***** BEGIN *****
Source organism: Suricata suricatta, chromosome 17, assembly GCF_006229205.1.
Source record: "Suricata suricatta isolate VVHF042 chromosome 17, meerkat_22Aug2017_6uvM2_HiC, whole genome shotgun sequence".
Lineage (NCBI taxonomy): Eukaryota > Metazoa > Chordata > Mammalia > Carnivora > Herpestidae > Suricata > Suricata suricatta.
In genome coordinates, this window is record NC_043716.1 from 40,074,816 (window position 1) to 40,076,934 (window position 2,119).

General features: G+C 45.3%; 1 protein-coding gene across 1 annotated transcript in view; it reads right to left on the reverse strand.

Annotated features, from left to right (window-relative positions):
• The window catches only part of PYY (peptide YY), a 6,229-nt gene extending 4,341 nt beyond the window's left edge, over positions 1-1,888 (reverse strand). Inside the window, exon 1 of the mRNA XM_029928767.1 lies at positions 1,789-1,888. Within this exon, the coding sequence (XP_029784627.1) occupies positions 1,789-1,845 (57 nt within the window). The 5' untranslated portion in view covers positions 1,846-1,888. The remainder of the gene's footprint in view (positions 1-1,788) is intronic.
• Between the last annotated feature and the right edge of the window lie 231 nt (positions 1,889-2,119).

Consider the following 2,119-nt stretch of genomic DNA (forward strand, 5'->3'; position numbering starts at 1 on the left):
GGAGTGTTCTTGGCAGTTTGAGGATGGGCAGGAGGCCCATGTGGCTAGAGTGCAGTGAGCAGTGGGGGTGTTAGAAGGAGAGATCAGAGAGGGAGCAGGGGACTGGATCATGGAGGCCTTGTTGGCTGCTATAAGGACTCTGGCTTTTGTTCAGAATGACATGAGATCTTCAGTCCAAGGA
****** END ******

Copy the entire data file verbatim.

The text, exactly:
Source organism: Suricata suricatta, chromosome 17, assembly GCF_006229205.1.
Source record: "Suricata suricatta isolate VVHF042 chromosome 17, meerkat_22Aug2017_6uvM2_HiC, whole genome shotgun sequence".
Lineage (NCBI taxonomy): Eukaryota > Metazoa > Chordata > Mammalia > Carnivora > Herpestidae > Suricata > Suricata suricatta.
In genome coordinates, this window is record NC_043716.1 from 40,074,816 (window position 1) to 40,076,934 (window position 2,119).

General features: G+C 45.3%; 1 protein-coding gene across 1 annotated transcript in view; it reads right to left on the reverse strand.

Annotated features, from left to right (window-relative positions):
• The window catches only part of PYY (peptide YY), a 6,229-nt gene extending 4,341 nt beyond the window's left edge, over positions 1-1,888 (reverse strand). Inside the window, exon 1 of the mRNA XM_029928767.1 lies at positions 1,789-1,888. Within this exon, the coding sequence (XP_029784627.1) occupies positions 1,789-1,845 (57 nt within the window). The 5' untranslated portion in view covers positions 1,846-1,888. The remainder of the gene's footprint in view (positions 1-1,788) is intronic.
• Between the last annotated feature and the right edge of the window lie 231 nt (positions 1,889-2,119).

Consider the following 2,119-nt stretch of genomic DNA (forward strand, 5'->3'; position numbering starts at 1 on the left):
GGAGTGTTCTTGGCAGTTTGAGGATGGGCAGGAGGCCCATGTGGCTAGAGTGCAGTGAGCAGTGGGGGTGTTAGAAGGAGAGATCAGAGAGGGAGCAGGGGACTGGATCATGGAGGCCTTGTTGGCTGCTATAAGGACTCTGGCTTTTGTTCAGAATGACATGAGATCTTCAGTCCAAGGA